The Canadian Coast Guard station in Clark’s Harbour has a new search and rescue life boat that is larger and faster than its predecessor.
The station took delivery of the CCGS Chedabucto Bay earlier this year, replacing the 28-year-old CCGS Clark’s Harbour.
The CCGS Chedabucto Bay is a 60-foot Bay Class search and rescue lifeboat with a maximum speed of 26 knots, equipped with advanced electronics and equipment, and self-righting capability. Launched in 1995, the CCGS Clark’s Harbour, is a 52-foot Arun Class search and rescue lifeboat with a maximum speed of 20 knots.
“The Clark’s Harbour was an extremely capable boat. The Chedabucto Bay is just the next step forward,” says relief commanding officer at the station, Joel Bowman.
“She’s bigger, got more power, got the latest electronics, they made great advancements for crew comfort, better seating and a nice washroom compared to our former forward bathroom. It’s a much more capable platform. It has a lot of endurance compared to the Clark’s Harbour. Having said that, the Clark’s Harbour served the community very well over the last few decades. The Arun classes are still in service.”
“We were never tasked anything we couldn’t do,” says crewman Eric Nickerson.
With a coverage range of up to 100 miles offshore, the Chedabucto Bay will make for faster response times, says commanding officer Jon Smith. With the Clark’s Harbour, 19 knots “was our max and we couldn’t keep that speed up very long. We would have to drop down after an hour. With this boat we can do 25 knots the whole time. No problems with overheating so faster response for any type of SAR call.”
The Clark’s Harbour Coast Guard station averages between 80 and 100 calls a year, mostly for tows, medicals and vessel ashore.
“In 2000, we were doing about 130 a year. Throughout the years it has dropped because of better maintenance and better safety. Last year we had 89 calls which is average for us now,” says Smith. “Theoretically, we’re the busiest SAR station in Canada for commercial calls, definitely in Atlantic Canada.”
The Chedabucto Bay has “definitely extended our abilities for performing and tasking,” says Nickerson. “The Arun had its day. It was a great boat that served us well.”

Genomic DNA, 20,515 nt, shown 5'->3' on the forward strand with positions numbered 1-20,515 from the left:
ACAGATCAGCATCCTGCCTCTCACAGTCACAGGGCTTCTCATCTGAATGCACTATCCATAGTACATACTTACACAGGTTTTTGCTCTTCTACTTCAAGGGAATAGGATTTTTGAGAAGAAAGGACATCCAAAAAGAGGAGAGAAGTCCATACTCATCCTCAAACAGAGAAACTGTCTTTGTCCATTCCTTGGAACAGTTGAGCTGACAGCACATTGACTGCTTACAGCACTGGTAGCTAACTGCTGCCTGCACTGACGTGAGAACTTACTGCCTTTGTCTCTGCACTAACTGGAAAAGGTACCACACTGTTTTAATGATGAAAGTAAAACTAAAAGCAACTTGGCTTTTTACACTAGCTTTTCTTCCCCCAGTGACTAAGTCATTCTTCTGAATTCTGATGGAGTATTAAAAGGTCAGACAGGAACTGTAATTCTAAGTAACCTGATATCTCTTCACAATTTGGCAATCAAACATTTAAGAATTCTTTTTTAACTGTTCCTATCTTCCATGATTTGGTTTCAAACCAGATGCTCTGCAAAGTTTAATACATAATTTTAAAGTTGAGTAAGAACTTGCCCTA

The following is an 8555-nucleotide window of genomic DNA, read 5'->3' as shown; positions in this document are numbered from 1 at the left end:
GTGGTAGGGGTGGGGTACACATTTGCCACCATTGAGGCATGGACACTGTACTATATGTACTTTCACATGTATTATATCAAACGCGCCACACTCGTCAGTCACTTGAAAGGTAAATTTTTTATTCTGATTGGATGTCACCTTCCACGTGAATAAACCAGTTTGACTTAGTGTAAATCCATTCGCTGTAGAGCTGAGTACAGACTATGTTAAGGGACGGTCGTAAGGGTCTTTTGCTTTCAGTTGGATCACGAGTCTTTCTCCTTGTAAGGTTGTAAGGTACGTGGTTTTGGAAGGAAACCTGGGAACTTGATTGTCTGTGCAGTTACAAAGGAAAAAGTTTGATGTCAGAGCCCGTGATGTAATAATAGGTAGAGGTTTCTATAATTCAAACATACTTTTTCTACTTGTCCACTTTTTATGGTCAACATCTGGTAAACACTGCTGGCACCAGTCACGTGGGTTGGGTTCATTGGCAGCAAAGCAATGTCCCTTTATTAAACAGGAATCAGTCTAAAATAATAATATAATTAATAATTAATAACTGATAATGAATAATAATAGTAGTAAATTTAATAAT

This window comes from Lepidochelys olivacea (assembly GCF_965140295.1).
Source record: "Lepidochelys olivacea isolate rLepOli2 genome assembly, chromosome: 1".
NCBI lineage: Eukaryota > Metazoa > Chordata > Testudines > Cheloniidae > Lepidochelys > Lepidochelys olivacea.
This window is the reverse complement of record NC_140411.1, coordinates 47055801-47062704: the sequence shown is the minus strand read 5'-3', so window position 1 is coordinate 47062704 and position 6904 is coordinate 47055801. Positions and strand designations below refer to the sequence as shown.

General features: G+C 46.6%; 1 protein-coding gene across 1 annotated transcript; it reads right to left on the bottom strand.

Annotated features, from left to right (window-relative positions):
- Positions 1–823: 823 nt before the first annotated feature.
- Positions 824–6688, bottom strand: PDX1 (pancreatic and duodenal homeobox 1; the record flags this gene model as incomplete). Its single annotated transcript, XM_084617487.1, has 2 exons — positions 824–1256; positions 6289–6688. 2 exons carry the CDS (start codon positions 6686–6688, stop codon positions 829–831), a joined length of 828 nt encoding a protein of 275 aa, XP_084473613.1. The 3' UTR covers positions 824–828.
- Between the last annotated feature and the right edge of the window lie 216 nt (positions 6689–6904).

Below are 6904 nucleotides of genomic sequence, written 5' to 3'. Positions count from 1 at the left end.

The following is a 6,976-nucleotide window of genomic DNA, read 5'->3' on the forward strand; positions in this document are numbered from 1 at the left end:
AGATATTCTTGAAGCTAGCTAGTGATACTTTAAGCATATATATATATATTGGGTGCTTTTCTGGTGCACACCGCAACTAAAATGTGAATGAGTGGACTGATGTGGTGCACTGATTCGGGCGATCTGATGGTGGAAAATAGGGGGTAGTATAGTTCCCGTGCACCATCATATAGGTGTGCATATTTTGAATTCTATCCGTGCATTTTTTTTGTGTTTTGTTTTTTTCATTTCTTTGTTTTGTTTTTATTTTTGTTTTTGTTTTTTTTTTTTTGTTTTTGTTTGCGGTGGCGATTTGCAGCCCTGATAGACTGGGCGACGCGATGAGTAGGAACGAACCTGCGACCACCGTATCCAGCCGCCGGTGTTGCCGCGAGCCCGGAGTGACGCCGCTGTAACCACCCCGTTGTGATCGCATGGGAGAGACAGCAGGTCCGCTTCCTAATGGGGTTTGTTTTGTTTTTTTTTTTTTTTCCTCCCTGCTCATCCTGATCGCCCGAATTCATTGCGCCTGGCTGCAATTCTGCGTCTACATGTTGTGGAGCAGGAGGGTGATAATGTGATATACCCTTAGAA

Smith remembered when the Clark’s Harbour first came to the station, “we were the big boat towing boats 35 to 40 foot. As the size of fishing boats increased, they became 30 feet wide 50 foot long, with the Arun we were the small boat. Now we’re the big boat again. The size of the fleet has increased, the weather they go in has increased from 27 years ago when we first had the Arun. This is a more suitable boat for these times.”
The Chedabucto Bay will be officially christened in early June at its new home port. The Canadian Coast Guard took delivery of the CCGS Chedebucto Bay and CCGS Gabarus Bay earlier this year for a total of 14 of 20 new search and rescue lifeboats being built that are named after geographical bays across Canada.
The CCGS Gabarus Bay will be stationed in Burgeo, Newfoundland and Labrador. In Nova Scotia, new lifeboats are also in service at search and rescue stations in Sambro, Port Bickerton and Louisbourg. The Westport station is scheduled to receive a new vessel in 2026. The total value of the contracts for the SAR lifeboats is $180 million.
The CCGS Chedabucto Bay is the fourth lifeboat to be assigned to the Clark’s Harbour station since it opened on Oct. 5, 1966. The first vessel, the 101, was replaced by the 116, and then the Clark’s Harbour. Two crews of four staff the Clark’s Harbour station, working a two weeks on, two weeks off rotation.